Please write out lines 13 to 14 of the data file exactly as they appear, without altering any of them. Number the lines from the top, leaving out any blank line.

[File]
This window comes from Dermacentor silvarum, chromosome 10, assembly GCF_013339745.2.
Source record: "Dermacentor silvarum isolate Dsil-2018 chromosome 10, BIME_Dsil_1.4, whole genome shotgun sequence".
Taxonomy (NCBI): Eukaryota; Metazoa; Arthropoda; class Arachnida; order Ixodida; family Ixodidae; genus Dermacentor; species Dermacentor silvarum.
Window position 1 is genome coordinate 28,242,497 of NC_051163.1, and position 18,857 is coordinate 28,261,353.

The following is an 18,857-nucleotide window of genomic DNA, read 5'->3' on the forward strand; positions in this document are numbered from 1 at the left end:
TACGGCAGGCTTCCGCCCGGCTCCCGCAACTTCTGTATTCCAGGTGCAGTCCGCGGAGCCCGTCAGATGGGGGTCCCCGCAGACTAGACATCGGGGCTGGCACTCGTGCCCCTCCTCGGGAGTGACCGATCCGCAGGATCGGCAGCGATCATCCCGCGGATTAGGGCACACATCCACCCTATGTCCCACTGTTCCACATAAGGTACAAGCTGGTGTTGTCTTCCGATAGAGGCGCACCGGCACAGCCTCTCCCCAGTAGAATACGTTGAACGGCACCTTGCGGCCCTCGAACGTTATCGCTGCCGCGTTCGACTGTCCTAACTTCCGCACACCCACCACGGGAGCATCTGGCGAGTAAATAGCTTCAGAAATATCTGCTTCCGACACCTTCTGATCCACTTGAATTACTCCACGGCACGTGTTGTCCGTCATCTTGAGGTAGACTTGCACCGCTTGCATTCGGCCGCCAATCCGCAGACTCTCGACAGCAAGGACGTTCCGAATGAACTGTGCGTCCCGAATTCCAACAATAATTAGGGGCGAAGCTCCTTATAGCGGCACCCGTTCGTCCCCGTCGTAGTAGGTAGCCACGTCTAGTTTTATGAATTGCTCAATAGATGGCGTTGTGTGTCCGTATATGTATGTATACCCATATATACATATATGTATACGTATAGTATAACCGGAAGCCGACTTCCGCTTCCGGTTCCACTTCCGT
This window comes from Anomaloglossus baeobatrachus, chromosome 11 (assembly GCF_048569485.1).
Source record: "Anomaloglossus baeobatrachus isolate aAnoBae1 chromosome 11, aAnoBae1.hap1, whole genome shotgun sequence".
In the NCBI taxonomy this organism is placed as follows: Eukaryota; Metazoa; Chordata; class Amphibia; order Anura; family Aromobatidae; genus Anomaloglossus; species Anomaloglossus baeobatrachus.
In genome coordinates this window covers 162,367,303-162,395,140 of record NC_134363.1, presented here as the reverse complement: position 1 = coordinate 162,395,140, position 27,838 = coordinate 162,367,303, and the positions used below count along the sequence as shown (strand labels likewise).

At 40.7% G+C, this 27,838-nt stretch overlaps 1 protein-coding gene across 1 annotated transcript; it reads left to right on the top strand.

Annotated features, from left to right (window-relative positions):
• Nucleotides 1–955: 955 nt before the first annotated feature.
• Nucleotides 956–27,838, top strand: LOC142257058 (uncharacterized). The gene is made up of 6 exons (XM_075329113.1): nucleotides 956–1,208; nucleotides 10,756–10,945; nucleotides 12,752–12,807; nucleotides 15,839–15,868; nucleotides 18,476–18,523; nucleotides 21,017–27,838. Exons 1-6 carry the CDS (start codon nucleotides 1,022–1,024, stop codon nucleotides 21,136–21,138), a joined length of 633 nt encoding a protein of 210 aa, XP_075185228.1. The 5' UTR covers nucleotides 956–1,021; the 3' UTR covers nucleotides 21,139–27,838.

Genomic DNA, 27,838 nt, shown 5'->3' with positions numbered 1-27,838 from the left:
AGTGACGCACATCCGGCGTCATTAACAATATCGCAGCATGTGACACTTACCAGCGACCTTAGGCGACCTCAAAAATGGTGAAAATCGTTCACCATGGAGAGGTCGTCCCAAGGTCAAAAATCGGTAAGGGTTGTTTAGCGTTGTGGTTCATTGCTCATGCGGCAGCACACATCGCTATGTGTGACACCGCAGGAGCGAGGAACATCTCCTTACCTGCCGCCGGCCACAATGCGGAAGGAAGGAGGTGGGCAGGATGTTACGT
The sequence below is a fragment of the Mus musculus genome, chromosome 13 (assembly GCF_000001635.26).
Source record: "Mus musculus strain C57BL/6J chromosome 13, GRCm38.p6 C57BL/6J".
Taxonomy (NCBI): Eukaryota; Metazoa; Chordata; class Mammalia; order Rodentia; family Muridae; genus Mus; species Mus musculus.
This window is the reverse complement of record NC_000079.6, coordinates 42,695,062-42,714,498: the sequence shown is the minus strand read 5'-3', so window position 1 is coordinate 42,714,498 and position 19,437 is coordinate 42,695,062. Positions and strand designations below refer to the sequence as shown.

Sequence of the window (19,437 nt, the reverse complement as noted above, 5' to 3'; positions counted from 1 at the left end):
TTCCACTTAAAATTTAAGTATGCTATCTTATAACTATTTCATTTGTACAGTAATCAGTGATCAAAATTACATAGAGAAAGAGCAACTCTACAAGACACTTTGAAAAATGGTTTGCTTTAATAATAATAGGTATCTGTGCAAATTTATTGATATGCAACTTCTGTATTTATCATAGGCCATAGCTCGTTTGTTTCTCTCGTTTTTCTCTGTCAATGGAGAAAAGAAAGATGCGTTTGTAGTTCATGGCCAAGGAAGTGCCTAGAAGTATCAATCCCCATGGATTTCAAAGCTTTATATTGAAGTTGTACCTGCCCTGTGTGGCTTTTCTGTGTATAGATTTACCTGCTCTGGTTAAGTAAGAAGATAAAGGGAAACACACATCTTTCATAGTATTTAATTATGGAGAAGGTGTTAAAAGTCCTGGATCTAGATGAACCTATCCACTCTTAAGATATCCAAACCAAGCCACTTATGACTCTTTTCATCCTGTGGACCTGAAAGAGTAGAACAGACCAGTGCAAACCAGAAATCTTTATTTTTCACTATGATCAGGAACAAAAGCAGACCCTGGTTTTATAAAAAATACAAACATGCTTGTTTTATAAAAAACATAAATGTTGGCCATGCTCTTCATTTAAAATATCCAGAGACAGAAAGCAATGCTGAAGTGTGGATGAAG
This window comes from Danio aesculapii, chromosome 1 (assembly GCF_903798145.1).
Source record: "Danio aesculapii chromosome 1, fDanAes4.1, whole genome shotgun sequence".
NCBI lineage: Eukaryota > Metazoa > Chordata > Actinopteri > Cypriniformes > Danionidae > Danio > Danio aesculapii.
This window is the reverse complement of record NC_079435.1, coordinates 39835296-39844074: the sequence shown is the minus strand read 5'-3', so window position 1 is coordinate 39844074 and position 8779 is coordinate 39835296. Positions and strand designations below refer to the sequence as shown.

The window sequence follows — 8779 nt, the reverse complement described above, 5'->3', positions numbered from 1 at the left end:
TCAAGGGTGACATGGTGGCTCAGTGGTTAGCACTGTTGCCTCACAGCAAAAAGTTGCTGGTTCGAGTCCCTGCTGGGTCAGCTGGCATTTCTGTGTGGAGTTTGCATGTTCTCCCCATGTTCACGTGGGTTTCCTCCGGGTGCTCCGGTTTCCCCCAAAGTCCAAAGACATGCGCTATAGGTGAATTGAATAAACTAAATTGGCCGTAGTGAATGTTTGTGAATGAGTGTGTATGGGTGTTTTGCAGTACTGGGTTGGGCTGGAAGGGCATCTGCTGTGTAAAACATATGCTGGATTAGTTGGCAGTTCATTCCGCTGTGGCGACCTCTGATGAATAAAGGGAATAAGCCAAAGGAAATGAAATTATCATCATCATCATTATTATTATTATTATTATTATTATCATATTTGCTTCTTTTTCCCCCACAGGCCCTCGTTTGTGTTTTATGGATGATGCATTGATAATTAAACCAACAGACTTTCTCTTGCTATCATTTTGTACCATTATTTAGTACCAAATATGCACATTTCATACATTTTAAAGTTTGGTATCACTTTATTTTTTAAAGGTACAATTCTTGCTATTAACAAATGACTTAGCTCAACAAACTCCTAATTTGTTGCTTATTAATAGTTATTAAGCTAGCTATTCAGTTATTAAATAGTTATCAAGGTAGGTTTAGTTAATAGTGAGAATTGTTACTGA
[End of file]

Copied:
• Nucleotides 1–955: 955 nt before the first annotated feature.
• Nucleotides 956–27,838, top strand: LOC142257058 (uncharacterized). The gene is made up of 6 exons (XM_075329113.1): nucleotides 956–1,208; nucleotides 10,756–10,945; nucleotides 12,752–12,807; nucleotides 15,839–15,868; nucleotides 18,476–18,523; nucleotides 21,017–27,838. Exons 1-6 carry the CDS (start codon nucleotides 1,022–1,024, stop codon nucleotides 21,136–21,138), a joined length of 633 nt encoding a protein of 210 aa, XP_075185228.1. The 5' UTR covers nucleotides 956–1,021; the 3' UTR covers nucleotides 21,139–27,838.